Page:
About this book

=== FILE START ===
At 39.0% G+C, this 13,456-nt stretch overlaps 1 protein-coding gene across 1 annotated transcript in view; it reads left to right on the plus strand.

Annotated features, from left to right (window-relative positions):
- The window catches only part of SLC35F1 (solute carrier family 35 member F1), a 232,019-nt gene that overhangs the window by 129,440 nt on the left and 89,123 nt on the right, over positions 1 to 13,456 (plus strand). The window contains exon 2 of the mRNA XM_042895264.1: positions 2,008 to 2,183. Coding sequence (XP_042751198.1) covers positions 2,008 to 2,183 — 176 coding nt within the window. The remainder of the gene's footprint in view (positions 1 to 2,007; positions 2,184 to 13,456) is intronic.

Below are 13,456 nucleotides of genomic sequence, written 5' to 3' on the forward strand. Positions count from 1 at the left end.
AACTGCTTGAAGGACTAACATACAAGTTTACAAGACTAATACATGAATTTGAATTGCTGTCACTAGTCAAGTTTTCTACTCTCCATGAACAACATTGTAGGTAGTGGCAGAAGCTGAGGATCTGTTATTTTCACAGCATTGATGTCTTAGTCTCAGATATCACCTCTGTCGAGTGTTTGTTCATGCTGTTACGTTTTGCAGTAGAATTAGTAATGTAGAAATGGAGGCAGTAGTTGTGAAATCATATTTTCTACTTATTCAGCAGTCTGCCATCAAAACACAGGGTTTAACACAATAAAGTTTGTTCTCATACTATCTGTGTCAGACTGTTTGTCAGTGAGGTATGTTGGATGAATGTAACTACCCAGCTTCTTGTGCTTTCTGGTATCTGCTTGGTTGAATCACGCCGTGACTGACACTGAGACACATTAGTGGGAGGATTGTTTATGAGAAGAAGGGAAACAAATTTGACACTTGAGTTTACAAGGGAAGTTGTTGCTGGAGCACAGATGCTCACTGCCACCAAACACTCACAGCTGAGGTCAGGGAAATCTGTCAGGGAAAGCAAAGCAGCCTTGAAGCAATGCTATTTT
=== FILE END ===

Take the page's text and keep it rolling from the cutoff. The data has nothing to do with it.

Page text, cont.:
Living Mantra is an anthropology of mantra-experience among Hindu-tantric practitioners. In ancient Indian doctrine and legends, mantras perceived by rishis (seers) invoke deities and have transformative powers. Adopting a methodology that combines scholarship and practice, Mani Rao discovers a continuing tradition of visionaries (rishis/seers) and revelations in south India’s Andhra-Telangana. Both deeply researched and replete with fascinating narratives, the book reformulates the poetics of mantra-practice as it probes practical questions. Can one know if a vision is real or imagined? Is vision visual? Are deity-visions mediated by culture? If mantras are effective, what is the role of devotion? Are mantras language? Living Mantra interrogates not only theoretical questions, but also those a practitioner would ask: how does one choose a deity, for example, or what might bind one to a guru? Rao breaks fresh ground in redirecting attention to the moments that precede systematization and canon-formation, showing how authoritative sources are formed.